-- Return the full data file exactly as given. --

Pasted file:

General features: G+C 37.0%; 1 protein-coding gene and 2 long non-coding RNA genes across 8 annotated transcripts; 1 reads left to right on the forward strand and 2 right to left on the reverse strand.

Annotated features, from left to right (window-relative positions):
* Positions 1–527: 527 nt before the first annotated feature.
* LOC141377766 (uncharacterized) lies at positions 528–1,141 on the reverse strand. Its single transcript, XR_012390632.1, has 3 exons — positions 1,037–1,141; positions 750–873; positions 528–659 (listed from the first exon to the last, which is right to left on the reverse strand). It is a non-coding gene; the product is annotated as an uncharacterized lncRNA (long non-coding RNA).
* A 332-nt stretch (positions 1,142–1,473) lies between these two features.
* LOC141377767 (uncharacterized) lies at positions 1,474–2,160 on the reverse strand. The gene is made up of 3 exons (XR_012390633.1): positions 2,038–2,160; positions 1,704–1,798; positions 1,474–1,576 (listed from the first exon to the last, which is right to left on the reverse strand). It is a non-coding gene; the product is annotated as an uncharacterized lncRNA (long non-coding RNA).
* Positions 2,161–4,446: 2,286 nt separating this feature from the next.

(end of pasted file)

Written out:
General features: G+C 37.0%; 1 protein-coding gene and 2 long non-coding RNA genes across 8 annotated transcripts; 1 reads left to right on the forward strand and 2 right to left on the reverse strand.

Annotated features, from left to right (window-relative positions):
* Positions 1–527: 527 nt before the first annotated feature.
* LOC141377766 (uncharacterized) lies at positions 528–1,141 on the reverse strand. Its single transcript, XR_012390632.1, has 3 exons — positions 1,037–1,141; positions 750–873; positions 528–659 (listed from the first exon to the last, which is right to left on the reverse strand). It is a non-coding gene; the product is annotated as an uncharacterized lncRNA (long non-coding RNA).
* A 332-nt stretch (positions 1,142–1,473) lies between these two features.
* LOC141377767 (uncharacterized) lies at positions 1,474–2,160 on the reverse strand. The gene is made up of 3 exons (XR_012390633.1): positions 2,038–2,160; positions 1,704–1,798; positions 1,474–1,576 (listed from the first exon to the last, which is right to left on the reverse strand). It is a non-coding gene; the product is annotated as an uncharacterized lncRNA (long non-coding RNA).
* Positions 2,161–4,446: 2,286 nt separating this feature from the next.